Increasing sterile syringe access through syringe exchange programs and non-prescription pharmacy sales is essential to reducing syringe sharing among injection drug users and decreasing rates of HIV/AIDS and hepatitis C transmission. Syringe exchange programs have also been shown to increase the safe disposal of used syringes, protecting police officers and the public from accidental exposure to blood-borne diseases. Despite the benefits of these life-saving programs, legal and bureaucratic barriers still prevent injection drug users from accessing clean syringes. The Drug Policy Alliance has led efforts to increase syringe access in several states and is playing a key role in repealing the federal syringe funding ban. We continue to push for reforms that would greatly reduce rates of disease transmission, overdose and other risks associated with injection drug use.
SB 13-208 Ensures Participants of Syringe Access Programs are not Criminalized for Possessing Syringes; SB 13-14 Expands Access to Life Saving Drug Naloxone
Treatment Providers, Public Health Advocates and Families Who Have Lost Loved Ones to Overdose Voice Support
DENVER — This week, the Colorado House followed the Senate’s lead and approved SB-208, which allows participants in syringe access programs in Colorado to possess needles, as long as they are not pre-loaded.
In 2009, Congress passed legislation reversing the decades-old ban on the use of federal funding for syringe exchange but, for unclear reasons, in late 2011, it reversed this decision, again withholding federal funding from programs that provide drug users with sterile needles and syringes. This month, Congress approved the health spending budget for the rest of this fiscal year without lifting the ban. This lack of action worsens public health problems, makes our communities less safe, and increases future financial burdens on taxpayers.
Increasing sterile syringe access through syringe exchange programs and non-prescription pharmacy sales is essential to reducing syringe sharing among injection drug users and decreasing rates of HIV/AIDS and hepatitis C transmission. Despite the benefits of these life-saving programs, legal and bureaucratic barriers still prevent people who inject drugs from accessing clean syringes.
The U.S. refuses to adopt an evidence-based HIV/AIDS prevention strategy, costing us hundreds of thousands of lives and hundreds of millions of dollars. However, in countries where addiction is treated as a health issue, the fight against HIV/AIDS is being won. Newly diagnosed HIV infections in many countries have been nearly eliminated among people who use drugs, just as mother-to-child transmission of HIV has been eliminated in countries that make medicines for pregnant women accessible.
The global war on drugs is severely jeopardizing the fight against AIDS. Criminalizing drug use drives the HIV pandemic not just among people who use drugs – but also among their families and communities.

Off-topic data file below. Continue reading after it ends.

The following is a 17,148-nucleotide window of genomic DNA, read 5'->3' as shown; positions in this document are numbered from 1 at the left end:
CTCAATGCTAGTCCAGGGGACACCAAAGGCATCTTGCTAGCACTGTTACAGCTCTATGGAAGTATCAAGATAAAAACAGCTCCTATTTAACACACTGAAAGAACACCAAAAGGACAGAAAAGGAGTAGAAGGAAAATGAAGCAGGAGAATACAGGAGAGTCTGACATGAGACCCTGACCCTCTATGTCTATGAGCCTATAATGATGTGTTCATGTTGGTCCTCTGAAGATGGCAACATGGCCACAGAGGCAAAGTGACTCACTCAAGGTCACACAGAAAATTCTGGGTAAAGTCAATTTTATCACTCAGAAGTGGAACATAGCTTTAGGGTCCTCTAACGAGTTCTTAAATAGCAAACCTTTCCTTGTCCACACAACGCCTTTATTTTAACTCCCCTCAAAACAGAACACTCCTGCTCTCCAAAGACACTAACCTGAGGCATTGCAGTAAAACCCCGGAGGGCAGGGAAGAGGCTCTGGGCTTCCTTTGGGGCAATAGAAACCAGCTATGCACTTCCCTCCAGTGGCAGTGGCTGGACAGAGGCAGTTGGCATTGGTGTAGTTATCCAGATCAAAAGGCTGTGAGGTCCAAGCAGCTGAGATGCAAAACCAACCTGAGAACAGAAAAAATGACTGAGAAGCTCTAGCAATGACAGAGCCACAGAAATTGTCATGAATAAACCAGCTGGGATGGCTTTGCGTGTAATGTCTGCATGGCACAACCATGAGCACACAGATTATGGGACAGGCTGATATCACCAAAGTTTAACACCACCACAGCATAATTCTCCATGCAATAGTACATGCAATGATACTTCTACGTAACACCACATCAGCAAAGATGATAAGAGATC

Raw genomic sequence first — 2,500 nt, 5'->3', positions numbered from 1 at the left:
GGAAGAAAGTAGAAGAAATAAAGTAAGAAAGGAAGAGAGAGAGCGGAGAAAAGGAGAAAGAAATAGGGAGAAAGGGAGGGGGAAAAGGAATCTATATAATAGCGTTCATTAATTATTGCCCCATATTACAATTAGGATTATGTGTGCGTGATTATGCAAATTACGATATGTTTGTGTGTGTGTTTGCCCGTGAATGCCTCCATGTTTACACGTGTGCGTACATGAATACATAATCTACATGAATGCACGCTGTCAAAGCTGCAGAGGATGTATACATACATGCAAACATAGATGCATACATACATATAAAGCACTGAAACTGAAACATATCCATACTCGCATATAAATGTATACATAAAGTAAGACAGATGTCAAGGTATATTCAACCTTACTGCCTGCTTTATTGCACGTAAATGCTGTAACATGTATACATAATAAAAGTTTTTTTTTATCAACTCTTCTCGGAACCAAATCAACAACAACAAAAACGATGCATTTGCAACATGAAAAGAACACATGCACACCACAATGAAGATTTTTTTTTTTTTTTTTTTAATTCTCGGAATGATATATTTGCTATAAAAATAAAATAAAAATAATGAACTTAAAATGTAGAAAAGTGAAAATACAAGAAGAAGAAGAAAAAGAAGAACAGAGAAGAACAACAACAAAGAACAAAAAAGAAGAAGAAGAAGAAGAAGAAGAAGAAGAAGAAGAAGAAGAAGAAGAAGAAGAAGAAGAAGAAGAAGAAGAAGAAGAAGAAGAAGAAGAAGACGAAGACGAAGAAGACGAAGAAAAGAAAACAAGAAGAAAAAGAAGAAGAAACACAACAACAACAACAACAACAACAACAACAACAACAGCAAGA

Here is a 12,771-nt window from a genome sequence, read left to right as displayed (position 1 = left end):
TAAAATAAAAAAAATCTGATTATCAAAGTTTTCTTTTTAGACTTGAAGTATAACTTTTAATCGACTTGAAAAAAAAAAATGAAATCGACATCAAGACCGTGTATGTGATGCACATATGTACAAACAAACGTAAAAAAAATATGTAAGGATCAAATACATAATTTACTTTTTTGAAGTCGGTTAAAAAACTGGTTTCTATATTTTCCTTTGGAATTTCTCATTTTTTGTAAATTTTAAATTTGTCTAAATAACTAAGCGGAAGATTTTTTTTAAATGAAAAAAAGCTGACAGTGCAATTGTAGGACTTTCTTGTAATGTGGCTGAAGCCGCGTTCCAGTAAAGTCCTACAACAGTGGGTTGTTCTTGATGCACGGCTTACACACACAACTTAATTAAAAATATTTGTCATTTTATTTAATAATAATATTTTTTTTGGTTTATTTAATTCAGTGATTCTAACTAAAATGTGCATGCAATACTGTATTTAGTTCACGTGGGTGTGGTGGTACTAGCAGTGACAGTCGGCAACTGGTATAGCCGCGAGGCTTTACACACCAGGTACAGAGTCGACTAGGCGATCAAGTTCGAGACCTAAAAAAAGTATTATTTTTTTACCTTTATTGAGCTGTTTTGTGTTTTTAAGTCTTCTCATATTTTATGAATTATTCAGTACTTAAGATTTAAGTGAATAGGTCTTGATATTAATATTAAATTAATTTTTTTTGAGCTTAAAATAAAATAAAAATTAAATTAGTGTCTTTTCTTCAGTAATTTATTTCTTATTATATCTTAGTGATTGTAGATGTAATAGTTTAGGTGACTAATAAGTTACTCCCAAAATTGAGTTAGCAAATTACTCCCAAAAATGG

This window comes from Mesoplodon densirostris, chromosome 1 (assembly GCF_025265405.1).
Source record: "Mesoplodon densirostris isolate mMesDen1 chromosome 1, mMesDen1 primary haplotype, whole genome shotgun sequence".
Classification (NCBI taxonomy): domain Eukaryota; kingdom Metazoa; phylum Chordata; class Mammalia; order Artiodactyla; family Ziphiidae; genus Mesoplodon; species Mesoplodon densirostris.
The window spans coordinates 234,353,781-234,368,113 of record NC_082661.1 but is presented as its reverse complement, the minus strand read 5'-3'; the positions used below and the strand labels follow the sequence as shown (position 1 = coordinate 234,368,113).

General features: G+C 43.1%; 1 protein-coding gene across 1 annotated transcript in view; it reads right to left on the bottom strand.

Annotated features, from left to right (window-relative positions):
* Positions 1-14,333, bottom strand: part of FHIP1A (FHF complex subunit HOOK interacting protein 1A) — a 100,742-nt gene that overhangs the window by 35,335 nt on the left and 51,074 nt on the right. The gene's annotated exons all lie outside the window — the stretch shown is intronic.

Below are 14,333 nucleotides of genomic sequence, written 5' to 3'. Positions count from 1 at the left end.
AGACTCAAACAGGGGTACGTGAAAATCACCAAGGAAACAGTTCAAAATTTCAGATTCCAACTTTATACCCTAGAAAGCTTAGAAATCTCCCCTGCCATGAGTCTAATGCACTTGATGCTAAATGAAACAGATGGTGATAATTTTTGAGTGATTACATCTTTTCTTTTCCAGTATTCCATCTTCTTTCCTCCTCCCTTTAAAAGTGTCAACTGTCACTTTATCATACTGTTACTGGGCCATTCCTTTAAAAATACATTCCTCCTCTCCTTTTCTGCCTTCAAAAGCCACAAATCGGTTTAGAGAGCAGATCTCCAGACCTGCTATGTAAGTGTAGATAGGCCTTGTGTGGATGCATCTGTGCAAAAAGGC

Landmark Report Released in Advance of 2012 World AIDS Conference in Washington, DC
Global Commission Calls for Drug Decriminalization and Expansion of Proven, Cost-Effective Solutions to Reduce HIV/AIDS – Including Sterile Syringe Access, Safer Injection Facilities, and Prescription Heroin Programs
While Some Countries Have Virtually Eliminated Drug-Related HIV Transmissions, Drug War Policies in U.S., Russia, Thailand and China Cause Millions of Needless Infections and AIDS Deaths
Today, the Global Commission on Drug Policy will release a groundbreaking report at a press conference in London followed by a worldwide teleconference. The report condemns the drug war as a failure and recommends immediate, major reforms of the global drug prohibition regime to halt the spread of HIV infection and other drug war harms.
The report is being released in advance of the International AIDS Conference, the world’s largest gathering of HIV/AIDS experts. It will be held in the U. S. for the first time in 22 years this July 22-27, in Washington DC.
Senate Session This Thursday, June 21st at 2PM
Public Health Advocates Tout Success of Programs and Urge Passage of Life-Saving Legislation
Trenton—This Thursday, June 21st, the Senate will vote on Senate Bill 2001, which would make New Jersey’s sterile syringe access programs permanent and appropriate $95,000 to fund the programs. The Senate session is scheduled to begin at 2pm. Senate Bill 2001 is sponsored by Senator Joseph F. Vitale (D-Middlesex).
Hearing to be Held This Thursday, June 7th in State House Annex, Committee Room 1 at 1PM
Public Health Advocates Tout Success of Programs and Urge Passage
of Life-Saving Legislation
Trenton—This Thursday, June 7th, the Senate Health, Human Relations and Senior Citizens Committee will vote on Senate Bill 2001, which would make New Jersey’s sterile syringe access programs permanent and appropriate $95,000 to fund the programs. It is vitally important that this legislation become law. The hearing will convene in Committee Room 1, on the first floor of the State House Annex, at 1pm. Senate Bill 2001 is sponsored by Senator Joseph F. Vitale (D-Middlesex).
Public Health and HIV Prevention Advocates Cheer Enactment of Life-Saving Legislation
Trenton—Today Governor Chris Christie signed life-saving legislation (S958/A1088) to allow for the sale of limited numbers of syringes in pharmacies without a prescription. Public health advocates say the legislation will reduce the spread of HIV/AIDS, hepatitis C and other blood-borne diseases. It will also benefit diabetics and others who must use injectable medications by making it easier for them to access syringes. New Jersey was one of only two states (the other is Delaware) that completely ban over-the-counter sales of syringes.